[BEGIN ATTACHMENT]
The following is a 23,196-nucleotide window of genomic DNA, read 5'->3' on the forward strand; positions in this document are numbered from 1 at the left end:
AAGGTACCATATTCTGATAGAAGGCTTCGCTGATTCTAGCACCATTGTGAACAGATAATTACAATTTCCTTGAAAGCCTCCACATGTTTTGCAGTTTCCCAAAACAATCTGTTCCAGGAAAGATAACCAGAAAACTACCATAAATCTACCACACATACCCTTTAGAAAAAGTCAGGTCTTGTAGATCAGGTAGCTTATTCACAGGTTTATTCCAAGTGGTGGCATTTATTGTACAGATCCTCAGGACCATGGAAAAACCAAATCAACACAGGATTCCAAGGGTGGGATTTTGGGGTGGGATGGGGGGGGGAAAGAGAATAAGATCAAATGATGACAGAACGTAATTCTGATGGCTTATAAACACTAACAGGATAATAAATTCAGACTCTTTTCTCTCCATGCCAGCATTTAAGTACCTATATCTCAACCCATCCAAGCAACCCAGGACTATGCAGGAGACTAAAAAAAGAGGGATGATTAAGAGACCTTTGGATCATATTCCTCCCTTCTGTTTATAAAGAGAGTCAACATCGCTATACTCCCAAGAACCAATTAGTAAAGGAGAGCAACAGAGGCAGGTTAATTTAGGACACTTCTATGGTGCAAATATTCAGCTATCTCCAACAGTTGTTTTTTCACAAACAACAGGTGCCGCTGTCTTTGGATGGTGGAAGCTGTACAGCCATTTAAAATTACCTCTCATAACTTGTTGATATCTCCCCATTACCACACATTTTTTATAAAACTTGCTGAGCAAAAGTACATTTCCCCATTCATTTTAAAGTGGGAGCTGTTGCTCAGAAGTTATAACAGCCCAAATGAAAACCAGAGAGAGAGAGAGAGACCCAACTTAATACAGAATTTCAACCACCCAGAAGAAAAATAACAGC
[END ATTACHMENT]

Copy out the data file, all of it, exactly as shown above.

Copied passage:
The following is a 23,196-nucleotide window of genomic DNA, read 5'->3' on the forward strand; positions in this document are numbered from 1 at the left end:
AAGGTACCATATTCTGATAGAAGGCTTCGCTGATTCTAGCACCATTGTGAACAGATAATTACAATTTCCTTGAAAGCCTCCACATGTTTTGCAGTTTCCCAAAACAATCTGTTCCAGGAAAGATAACCAGAAAACTACCATAAATCTACCACACATACCCTTTAGAAAAAGTCAGGTCTTGTAGATCAGGTAGCTTATTCACAGGTTTATTCCAAGTGGTGGCATTTATTGTACAGATCCTCAGGACCATGGAAAAACCAAATCAACACAGGATTCCAAGGGTGGGATTTTGGGGTGGGATGGGGGGGGGAAAGAGAATAAGATCAAATGATGACAGAACGTAATTCTGATGGCTTATAAACACTAACAGGATAATAAATTCAGACTCTTTTCTCTCCATGCCAGCATTTAAGTACCTATATCTCAACCCATCCAAGCAACCCAGGACTATGCAGGAGACTAAAAAAAGAGGGATGATTAAGAGACCTTTGGATCATATTCCTCCCTTCTGTTTATAAAGAGAGTCAACATCGCTATACTCCCAAGAACCAATTAGTAAAGGAGAGCAACAGAGGCAGGTTAATTTAGGACACTTCTATGGTGCAAATATTCAGCTATCTCCAACAGTTGTTTTTTCACAAACAACAGGTGCCGCTGTCTTTGGATGGTGGAAGCTGTACAGCCATTTAAAATTACCTCTCATAACTTGTTGATATCTCCCCATTACCACACATTTTTTATAAAACTTGCTGAGCAAAAGTACATTTCCCCATTCATTTTAAAGTGGGAGCTGTTGCTCAGAAGTTATAACAGCCCAAATGAAAACCAGAGAGAGAGAGAGAGACCCAACTTAATACAGAATTTCAACCACCCAGAAGAAAAATAACAGC